After thirty-five years living in the same house, one would expect regret seeing a house emptied of all its memories. Whereas I think we were more concerned about keeping ourselves safe as our lovely movers didn’t seem at all concerned about Covid. Apart from making numerous cups of tea, we huddled in out conservatory by an open door with cold drizzle painting the windows, on our two remaining chairs as maskless young men kept demanding answers to their questions. ‘Is this going or do you realise that there’s a bolt missing from this?’ As the house emptied, I only saw a shell. What had been our lovely home became an empty space, one which the new owner will make her own and it will become unrecognisable with new paint and new furniture.
Close neighbours brought cards and one a bottle of wine, regretting our departure but it was only when we were dropping off keys to the agent, that I allowed myself to feel sad. We enjoyed living in our seaside town with all its many conveniences; a ten minute walk to an excellent butchers, the post office, a chemist and some good pubs; fifty yards to a flat promenade and a walk into town with sea views to brighten our way. Just lately though, we regretted the hordes on the promenade and the constant dodging of bikes, joggers and families and we retreated to the beach. How sad is that? What should bring pleasure now brought a threat as the local infections skyrocketed after Christmas.
Fours hours drive further north, we have returned to the East Coast that we left fifty years ago, albeit further south. We can see our grandchildren again, even if we have to social distance and can’t be in the same house, but they are close by. On our third day, we had snow, rarely seen in Sussex. But the fourth day brought us cold sunshine and we wrapped up well to explore our new coast. What struck me was the lack of seagulls, crows cawing yes, but no shrieking gulls. In fact, on the dunes the only sound was the occasional sing-song calling of dog owners to their wayward hounds, ‘Charlie, here now.’ An otherwise empty wilderness.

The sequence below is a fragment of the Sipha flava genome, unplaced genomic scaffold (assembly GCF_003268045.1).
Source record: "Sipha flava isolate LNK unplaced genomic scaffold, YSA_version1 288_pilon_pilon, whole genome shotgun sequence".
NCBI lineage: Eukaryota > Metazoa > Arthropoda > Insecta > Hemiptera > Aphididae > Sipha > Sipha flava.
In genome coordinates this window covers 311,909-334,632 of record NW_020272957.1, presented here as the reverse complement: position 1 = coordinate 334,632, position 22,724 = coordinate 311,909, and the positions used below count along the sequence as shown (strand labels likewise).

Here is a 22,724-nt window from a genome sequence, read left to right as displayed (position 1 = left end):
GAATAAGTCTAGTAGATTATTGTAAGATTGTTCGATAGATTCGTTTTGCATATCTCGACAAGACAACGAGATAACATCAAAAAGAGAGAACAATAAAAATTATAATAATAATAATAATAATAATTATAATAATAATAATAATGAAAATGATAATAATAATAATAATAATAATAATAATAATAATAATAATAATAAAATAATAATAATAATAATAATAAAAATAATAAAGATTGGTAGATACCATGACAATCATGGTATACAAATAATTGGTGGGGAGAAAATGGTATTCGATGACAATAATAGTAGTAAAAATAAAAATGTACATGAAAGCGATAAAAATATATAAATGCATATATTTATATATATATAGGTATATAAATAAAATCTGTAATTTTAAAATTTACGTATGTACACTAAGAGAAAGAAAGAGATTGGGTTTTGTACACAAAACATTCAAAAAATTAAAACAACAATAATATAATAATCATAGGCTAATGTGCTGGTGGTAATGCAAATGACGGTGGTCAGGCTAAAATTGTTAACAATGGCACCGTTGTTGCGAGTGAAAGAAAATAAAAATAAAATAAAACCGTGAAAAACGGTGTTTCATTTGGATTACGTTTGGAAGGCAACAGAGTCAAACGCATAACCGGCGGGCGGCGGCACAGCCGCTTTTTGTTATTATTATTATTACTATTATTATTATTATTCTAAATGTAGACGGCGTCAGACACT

Of course it’s not a wilderness. The wide dunes are covered in grasses, lichen and moss, and hidden in the undulating dunes are hundreds of seal pups a bit further to the north. Normally on winter’s weekend, a line of people and avid photographers would be walking to view the seals. In lockdown, the beach is deserted but for a few local stalwarts. The sand is soft and wide, no shingle hiding the beach, no rockpools for the grandchildren to delve in. The lone cafe was taken down to stop it falling into the sea and is yet to be replaced. It feels a safe space to wait out this pandemic. This idea was not on our minds when we began to think of moving but now as I look at daily rates of infections – this place is low down – and we are thankful for that. Another few days and we will put aside the fear that we had placed ourselves in danger on moving day and can look forward to spring and planting vegetables and fruit trees. The next chapter of our lives will begin to unfold.